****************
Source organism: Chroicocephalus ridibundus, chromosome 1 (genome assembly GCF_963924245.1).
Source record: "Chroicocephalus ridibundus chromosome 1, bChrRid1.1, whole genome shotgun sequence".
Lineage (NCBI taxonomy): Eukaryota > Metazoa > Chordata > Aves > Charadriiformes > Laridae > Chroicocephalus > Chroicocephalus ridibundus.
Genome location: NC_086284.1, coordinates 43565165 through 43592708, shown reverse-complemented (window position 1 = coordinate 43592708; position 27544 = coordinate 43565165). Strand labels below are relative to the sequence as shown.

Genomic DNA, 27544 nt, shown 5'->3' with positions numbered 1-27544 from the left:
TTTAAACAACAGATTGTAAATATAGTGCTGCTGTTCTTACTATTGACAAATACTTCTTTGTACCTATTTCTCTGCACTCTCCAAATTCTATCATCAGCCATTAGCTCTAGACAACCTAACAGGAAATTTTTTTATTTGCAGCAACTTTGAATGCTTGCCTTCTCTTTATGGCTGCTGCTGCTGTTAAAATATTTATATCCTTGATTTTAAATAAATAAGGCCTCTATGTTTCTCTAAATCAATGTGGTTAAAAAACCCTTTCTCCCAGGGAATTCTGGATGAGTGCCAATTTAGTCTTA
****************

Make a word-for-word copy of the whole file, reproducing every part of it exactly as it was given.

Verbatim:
Source organism: Chroicocephalus ridibundus, chromosome 1 (genome assembly GCF_963924245.1).
Source record: "Chroicocephalus ridibundus chromosome 1, bChrRid1.1, whole genome shotgun sequence".
Lineage (NCBI taxonomy): Eukaryota > Metazoa > Chordata > Aves > Charadriiformes > Laridae > Chroicocephalus > Chroicocephalus ridibundus.
Genome location: NC_086284.1, coordinates 43565165 through 43592708, shown reverse-complemented (window position 1 = coordinate 43592708; position 27544 = coordinate 43565165). Strand labels below are relative to the sequence as shown.

Genomic DNA, 27544 nt, shown 5'->3' with positions numbered 1-27544 from the left:
TTTAAACAACAGATTGTAAATATAGTGCTGCTGTTCTTACTATTGACAAATACTTCTTTGTACCTATTTCTCTGCACTCTCCAAATTCTATCATCAGCCATTAGCTCTAGACAACCTAACAGGAAATTTTTTTATTTGCAGCAACTTTGAATGCTTGCCTTCTCTTTATGGCTGCTGCTGCTGTTAAAATATTTATATCCTTGATTTTAAATAAATAAGGCCTCTATGTTTCTCTAAATCAATGTGGTTAAAAAACCCTTTCTCCCAGGGAATTCTGGATGAGTGCCAATTTAGTCTTA